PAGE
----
Mets fans ought to know where their money is going, since it’s clear that much of it isn’t ending up on the field. So, on Saturday afternoon, an email was sent directly to Mets chief operating officer Jeff Wilpon. The questions centered on payroll, a topic he hasn’t publicly addressed since Sept. 2014. Through a spokesman later that afternoon, Wilpon declined comment. This came as no surprise. For years, the Wilpons have shown little willingness to level with their fans.
LAKE BUENA VISTA, Fla. — The Mets’ contingent departed from the winter meetings with a deal in place for a reliever to beef up the bullpen, Anthony Swarzak. But the work continues for general manager Sandy Alderson, who must now find a solution for his team’s vacancy at second base. At least for now, the most likely trade target appears to be the Indians’ Jason Kipnis. A source told Newsday that the teams have continued trade discussions that began leading up to the winter meetings.
LAKE BUENA VISTA, Fla. — The next phase of Matt Harvey’s tumultuous career will apparently unfold right where it began — in Flushing. Sandy Alderson on Tuesday seemingly squashed the trade rumors floating over the Dark Knight. The Mets general manager said he’s heeding the advice of his new manager Mickey Callaway and pitching coach Dave Eiland, who have pushed to keep Harvey for the 2018 season.
Muck Rack makes it simple to find people, tweets, or articles that mention any name, keyword, company, hashtag etc. We've compiled this guide to help you make the most of your search.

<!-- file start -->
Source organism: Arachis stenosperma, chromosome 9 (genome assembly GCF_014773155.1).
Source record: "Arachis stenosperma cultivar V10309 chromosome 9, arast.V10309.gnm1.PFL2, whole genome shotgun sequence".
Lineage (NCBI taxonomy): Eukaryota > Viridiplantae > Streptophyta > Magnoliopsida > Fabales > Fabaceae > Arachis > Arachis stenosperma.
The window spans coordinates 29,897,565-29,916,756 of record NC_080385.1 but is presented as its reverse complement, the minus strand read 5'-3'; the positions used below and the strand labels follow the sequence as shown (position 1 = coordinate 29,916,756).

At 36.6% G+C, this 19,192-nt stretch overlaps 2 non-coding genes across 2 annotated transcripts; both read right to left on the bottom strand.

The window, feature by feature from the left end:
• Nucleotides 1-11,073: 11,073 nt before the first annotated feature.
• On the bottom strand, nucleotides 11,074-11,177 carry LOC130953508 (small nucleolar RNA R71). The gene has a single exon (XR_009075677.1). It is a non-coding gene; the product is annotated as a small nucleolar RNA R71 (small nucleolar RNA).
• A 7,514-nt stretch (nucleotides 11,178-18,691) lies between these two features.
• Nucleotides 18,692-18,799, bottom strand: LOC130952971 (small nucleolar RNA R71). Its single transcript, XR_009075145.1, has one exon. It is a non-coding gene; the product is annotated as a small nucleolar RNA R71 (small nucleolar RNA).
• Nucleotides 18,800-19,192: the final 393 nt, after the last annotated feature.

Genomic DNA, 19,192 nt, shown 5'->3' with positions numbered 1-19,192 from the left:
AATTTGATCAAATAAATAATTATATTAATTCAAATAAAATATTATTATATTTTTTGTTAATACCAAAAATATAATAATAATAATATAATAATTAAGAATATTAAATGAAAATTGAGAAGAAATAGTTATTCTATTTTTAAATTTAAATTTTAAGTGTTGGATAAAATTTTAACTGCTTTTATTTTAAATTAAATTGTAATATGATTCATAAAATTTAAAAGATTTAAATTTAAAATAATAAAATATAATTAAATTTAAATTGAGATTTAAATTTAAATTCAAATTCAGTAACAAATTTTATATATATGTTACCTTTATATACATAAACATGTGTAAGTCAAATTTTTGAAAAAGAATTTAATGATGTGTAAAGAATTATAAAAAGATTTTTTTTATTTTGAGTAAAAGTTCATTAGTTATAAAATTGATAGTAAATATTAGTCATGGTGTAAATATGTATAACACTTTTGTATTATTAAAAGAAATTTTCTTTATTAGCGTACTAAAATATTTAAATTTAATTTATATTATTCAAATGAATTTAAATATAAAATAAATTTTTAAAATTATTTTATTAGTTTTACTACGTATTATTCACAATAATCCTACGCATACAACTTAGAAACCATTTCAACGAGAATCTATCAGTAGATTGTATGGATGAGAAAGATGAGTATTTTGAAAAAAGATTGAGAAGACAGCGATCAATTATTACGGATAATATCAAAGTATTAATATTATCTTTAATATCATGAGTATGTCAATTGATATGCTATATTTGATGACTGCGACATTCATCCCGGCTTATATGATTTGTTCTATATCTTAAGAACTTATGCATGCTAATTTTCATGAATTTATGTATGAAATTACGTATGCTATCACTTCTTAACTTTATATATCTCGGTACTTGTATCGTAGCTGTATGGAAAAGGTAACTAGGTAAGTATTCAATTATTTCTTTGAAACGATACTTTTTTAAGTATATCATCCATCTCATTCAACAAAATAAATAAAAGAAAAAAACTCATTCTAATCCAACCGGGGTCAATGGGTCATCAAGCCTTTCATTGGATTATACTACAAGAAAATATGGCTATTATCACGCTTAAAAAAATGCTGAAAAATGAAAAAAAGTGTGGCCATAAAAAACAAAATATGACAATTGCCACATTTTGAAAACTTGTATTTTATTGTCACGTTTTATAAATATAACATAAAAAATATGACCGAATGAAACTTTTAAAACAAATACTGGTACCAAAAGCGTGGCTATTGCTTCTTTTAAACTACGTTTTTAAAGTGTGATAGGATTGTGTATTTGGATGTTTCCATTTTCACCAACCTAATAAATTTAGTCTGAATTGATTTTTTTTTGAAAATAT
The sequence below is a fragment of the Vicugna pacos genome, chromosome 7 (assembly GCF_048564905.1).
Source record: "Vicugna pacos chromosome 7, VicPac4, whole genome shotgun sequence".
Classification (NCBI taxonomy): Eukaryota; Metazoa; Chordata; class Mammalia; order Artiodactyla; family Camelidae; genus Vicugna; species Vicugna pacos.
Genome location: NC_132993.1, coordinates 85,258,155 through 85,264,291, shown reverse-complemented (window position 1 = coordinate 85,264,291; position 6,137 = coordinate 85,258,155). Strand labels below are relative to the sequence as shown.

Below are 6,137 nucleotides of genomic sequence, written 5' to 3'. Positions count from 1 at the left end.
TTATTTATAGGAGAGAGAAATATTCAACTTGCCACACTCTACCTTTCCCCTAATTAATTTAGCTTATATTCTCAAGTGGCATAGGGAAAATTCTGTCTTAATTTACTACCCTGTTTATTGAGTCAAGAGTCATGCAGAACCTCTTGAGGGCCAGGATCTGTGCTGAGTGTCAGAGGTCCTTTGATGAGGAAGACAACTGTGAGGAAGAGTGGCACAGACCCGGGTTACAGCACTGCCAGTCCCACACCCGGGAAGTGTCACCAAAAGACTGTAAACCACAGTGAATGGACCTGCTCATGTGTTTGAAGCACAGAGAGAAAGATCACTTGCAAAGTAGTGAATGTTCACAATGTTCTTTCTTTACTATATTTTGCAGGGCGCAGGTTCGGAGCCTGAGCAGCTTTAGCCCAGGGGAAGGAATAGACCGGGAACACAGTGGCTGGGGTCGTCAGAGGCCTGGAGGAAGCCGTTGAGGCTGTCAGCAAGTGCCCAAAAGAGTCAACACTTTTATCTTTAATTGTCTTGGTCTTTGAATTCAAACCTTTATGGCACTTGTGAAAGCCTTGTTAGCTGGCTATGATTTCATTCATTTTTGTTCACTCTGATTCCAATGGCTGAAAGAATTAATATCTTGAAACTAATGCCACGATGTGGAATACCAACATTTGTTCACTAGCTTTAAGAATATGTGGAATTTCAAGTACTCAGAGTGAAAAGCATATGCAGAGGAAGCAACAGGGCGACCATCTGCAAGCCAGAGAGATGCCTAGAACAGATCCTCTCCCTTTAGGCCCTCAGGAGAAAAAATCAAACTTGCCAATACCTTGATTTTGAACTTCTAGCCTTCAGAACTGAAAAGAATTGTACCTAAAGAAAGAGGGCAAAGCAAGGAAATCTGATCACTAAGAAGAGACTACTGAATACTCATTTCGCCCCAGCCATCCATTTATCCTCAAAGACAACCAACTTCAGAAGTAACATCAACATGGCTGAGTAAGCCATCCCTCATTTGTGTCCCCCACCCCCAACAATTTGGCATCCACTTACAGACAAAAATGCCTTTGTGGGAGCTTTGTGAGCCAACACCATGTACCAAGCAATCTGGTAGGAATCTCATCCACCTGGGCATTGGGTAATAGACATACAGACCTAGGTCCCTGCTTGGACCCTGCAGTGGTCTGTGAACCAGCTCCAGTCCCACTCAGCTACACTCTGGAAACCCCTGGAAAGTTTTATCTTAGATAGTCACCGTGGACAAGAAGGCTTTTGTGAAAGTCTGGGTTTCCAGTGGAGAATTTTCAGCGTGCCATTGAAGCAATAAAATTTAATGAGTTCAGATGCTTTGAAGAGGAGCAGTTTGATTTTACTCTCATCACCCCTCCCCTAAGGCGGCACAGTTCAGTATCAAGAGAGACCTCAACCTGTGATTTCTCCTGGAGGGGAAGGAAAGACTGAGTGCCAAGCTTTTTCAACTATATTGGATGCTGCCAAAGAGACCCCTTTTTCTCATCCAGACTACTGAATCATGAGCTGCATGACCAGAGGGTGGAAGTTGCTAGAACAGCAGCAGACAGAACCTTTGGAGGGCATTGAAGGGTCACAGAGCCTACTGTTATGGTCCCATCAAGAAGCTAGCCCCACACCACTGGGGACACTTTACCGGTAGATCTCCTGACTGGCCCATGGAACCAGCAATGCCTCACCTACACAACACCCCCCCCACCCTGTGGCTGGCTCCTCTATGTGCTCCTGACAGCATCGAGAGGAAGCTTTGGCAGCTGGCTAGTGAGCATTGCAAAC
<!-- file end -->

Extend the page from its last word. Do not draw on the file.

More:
Selecting a term
Start searching tweets, articles from media outlets, articles mentioned in tweets, journalists'
names, titles and bios with some suggested searches:
Companies or Topics (e.g. iPhone, Microsoft)
Phrases (e.g. "cloud computing") — use quotes to keep the terms together
Twitter handles (e.g. @username) — returns those who have mentioned or replied to
Names (e.g. "David Pogue")
Hashtags (e.g. #sxsw, #london2012)
Bio details (e.g. vegan, Olympics, father)
Muck Rack's Advanced Search allows for many boolean operators.
Find results that mention multiple specified terms, use AND or
+. For example, ensure each result contains both Elon Musk and Mark Zuckerberg by
searching Musk AND Zuckerberg or Musk + Zuckerberg.
Use the operators OR or , to broaden your search when you'd like either of
multiple terms to appear in results. (This is the default behavior of our search when no operators
are used). For example, results will contain either cake or cookie by searching cake OR cookie or cake,cookie
Use NOT or - to subtract results from your search. For
example, searching Disney will yield results about the Walt Disney Company as well as Walt Disney
World Resort. To exclude mentions of Disney World, search for Disney -World or Disney
When using one of these operators with a phrase, enclose it in quotation marks. For example, you can
find results about smartphones excluding Apple's iPhone 4S by searching smartphone -"iPhone
Exact case matching or punctuation
If you're searching for a brand name or keyword that relies on specific punctuation marks or capitalization, you can
find results that match your exact query by adding matchcase: before the keyword you're searching for, like matchcase:E*TRADE .
Use parentheses to separate multiple
boolean phrases. For example, to find journalists talking about having fun in Disney World or
Disneyland, search for ("disney world" OR disneyland) AND fun.
An asterisk can be used to search for any variation of a root word truncated by the asterisk. For example, searching for admin* will return results for administrator, administration, administer, administered, etc.
A near operator is an AND operator where you can control the distance between the words. You can vary the distance the near operation uses by adding a forward slash and number (between 0-99) such as strawberries NEAR/10 "whipped cream", which means the strawberries must exist within 10 words of "whipped cream".